The ideal wire is probably 14 or 16 ga stranded. Bare about two inches at the end, fray the wire, and stuff the bare wire inside the rail.

You can probably improvise with whatever wire you have handy, but it's important to make lots of contact inside the rail, because you're depending on pressure to make the connection instead of a hard solder joint.
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Old 07-17-2017, 05:22 AM
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Would it be useful to just cut 1/60s in half and glue them onto straights like this?




Last edited by thatguy01; 07-17-2017 at 05:26 AM.
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Old 07-17-2017, 09:51 AM
Wood0209 Wood0209 is offline
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Quote:
Originally Posted by thatguy01 View Post
You don't need solder to connect jumper wires in Carrera track. You can just stuff the bare ends of the wire into the holes in the underside of the rail, then duct tape or hot glue to hold it in place.

The ideal wire is probably 14 or 16 ga stranded. Bare about two inches at the end, fray the wire, and stuff the bare wire inside the rail.

You can probably improvise with whatever wire you have handy, but it's important to make lots of contact inside the rail, because you're depending on pressure to make the connection instead of a hard solder joint.


I was thinking standard Carrera jumpers, but they are likely too long for this purpose, and then leads to the question, why not spend that money on the desired curves. I'll likely use the ends for the potential donor straights I have.


Quote:
Originally Posted by thatguy01 View Post
Would it be useful to just cut 1/60s in half and glue them onto straights like this?







I'd like to do it in a way which I am not limiting myself in the future as to how to use a particular track piece. Doing the above would limit me in using the straight for a left hand curve (coming down the straight into the corner). If I join the cut piece to an existing R1/60 I'll still be able to choose which way I want the curve to be used for.


I'll take a closer look at the pieces to see if I can spot any potential issues before proceeding. My only other concern is messing up the cut in such a way that I don't get a true R1/30 curve out of it, thus creating alignment issues when putting the track together.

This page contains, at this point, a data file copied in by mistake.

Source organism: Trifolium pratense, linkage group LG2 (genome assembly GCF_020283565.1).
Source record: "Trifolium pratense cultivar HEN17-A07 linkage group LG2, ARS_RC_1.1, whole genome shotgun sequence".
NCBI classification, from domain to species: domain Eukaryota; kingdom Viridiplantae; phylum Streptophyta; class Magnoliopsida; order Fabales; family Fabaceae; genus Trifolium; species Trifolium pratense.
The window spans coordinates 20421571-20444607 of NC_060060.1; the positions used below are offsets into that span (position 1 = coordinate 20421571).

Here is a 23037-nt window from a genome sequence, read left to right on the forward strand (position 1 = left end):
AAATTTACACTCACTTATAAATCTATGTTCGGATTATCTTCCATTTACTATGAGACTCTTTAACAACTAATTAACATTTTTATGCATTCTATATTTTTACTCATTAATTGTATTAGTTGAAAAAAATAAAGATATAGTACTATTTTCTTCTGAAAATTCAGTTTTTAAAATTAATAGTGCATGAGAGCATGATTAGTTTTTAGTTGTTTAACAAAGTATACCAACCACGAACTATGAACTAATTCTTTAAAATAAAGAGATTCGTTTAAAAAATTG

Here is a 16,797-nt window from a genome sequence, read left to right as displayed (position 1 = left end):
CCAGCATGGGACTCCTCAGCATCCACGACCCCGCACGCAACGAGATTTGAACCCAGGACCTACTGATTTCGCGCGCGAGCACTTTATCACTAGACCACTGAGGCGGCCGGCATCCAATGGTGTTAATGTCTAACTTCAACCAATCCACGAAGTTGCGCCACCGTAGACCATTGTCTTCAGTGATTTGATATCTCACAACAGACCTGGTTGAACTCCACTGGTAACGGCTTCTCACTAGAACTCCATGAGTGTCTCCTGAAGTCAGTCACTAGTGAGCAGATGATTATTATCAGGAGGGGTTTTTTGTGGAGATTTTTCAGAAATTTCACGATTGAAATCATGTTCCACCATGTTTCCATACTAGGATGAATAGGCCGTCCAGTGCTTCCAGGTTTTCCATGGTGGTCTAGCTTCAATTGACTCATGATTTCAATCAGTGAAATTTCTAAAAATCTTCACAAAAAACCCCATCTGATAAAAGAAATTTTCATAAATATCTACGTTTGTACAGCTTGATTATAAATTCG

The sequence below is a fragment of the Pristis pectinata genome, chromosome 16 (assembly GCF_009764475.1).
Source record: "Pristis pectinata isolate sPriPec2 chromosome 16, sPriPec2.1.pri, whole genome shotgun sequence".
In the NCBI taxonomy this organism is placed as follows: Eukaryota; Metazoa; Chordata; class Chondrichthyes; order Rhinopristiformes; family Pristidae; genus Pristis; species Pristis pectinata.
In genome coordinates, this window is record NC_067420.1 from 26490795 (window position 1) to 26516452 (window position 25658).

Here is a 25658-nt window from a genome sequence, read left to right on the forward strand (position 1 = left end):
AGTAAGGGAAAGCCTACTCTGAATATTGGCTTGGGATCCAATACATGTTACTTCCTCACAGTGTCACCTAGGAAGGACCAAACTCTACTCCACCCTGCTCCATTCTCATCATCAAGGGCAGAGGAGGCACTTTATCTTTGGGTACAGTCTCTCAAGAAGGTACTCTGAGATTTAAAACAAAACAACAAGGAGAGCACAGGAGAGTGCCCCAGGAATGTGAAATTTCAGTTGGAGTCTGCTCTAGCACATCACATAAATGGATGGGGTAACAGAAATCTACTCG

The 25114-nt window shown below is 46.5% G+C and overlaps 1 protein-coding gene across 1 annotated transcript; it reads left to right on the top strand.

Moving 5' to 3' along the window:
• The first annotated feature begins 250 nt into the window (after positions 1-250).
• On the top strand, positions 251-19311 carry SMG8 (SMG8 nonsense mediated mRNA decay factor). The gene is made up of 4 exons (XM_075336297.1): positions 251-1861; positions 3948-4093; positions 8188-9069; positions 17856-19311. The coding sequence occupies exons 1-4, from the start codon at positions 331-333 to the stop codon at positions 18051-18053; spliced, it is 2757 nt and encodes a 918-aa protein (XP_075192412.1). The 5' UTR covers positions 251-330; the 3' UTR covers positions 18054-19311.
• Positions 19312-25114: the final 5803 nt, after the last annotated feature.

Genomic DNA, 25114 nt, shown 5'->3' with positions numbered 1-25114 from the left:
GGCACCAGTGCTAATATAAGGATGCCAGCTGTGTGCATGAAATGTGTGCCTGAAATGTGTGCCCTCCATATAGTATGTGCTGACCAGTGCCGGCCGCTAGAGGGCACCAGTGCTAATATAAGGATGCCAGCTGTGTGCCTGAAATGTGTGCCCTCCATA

I really wish Carrera would create sets with a mix of curves.
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Old 07-17-2017, 01:11 PM
edmagner edmagner is offline
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I've made several custom length straights to make layouts work

I make the cuts on a radial arm saw with a multi purpose blade right through the track and rails.

I found these 9/64" dia x 1 1/2" zinc plated roll pins from McMaster-Carr that work well for rail connections on track pieces I've cut. I've also used them to replace rail tabs I've removed when playing with AKS detection zones. There is some tolerance on the inside of the rails - if one end is loose I will open up the roll pin in a vise

The advantage of using the pins is that it helps align the cut piece with the standard piece. I hot glue the cut piece to the standard piece with the existing tabs and the Popsicle stick approach described above



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Old 07-17-2017, 03:06 PM
Wood0209 Wood0209 is offline
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Genius!

I'll have to poke around to see if anything similar is available from a Canadian supplier (our dollar is in the dumps lately and shipping may exceed the cost of the actual pins!)

Since you've done the modifications in the past, would you have any pictures showing the underside of two adjoined pieces?
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  #11  
Old 07-17-2017, 03:48 PM
edmagner edmagner is offline
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Here you go...this section also has the shoulder cut to length. I just use the red clips for alignment then hot glue it all into place...

9/64 is an odd size roll pin - might try Canadian Tire or Tractor Supply Co




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  #12  
Old 07-18-2017, 07:10 AM
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You'll notice Ed also has a large supply of glue sticks on hand also...

Dave
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  #13  
Old 07-18-2017, 01:20 PM
32lbKING 32lbKING is offline
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I have done the same as Ed, but I used the "Carrera track connection sticks" #85208. They are meant to join track sections together side to side to make 4,6,and 8 lane tracks. They are essentially a double ended track tab exactly like the tabs on the tracks, that use the older horse shoe clips. They are made out of the same plastic as the track. I used Gorilla glue superglue. Works great.
Randy
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Old 07-18-2017, 07:00 PM
Wood0209 Wood0209 is offline
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Thanks for the pics Ed, that is certainly helpful! This project will all come down to whether I can find something similar to those pins locally as McMaster-Carr does not ship to Canada unless it is an established business.

Quote:
Originally Posted by 32lbKING View Post
I have done the same as Ed, but I used the "Carrera track connection sticks" #85208. They are meant to join track sections together side to side to make 4,6,and 8 lane tracks. They are essentially a double ended track tab exactly like the tabs on the tracks, that use the older horse shoe clips. They are made out of the same plastic as the track. I used Gorilla glue superglue. Works great.
Randy
What did you use for connecting the rails?

Last edited by Wood0209; 07-18-2017 at 07:10 PM.
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  #15  
Old 07-19-2017, 11:57 AM
32lbKING 32lbKING is offline
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Quote:
Originally Posted by Wood0209 View Post
What did you use for connecting the rails?
I just used the rail connectors out of a spare piece of track.
Randy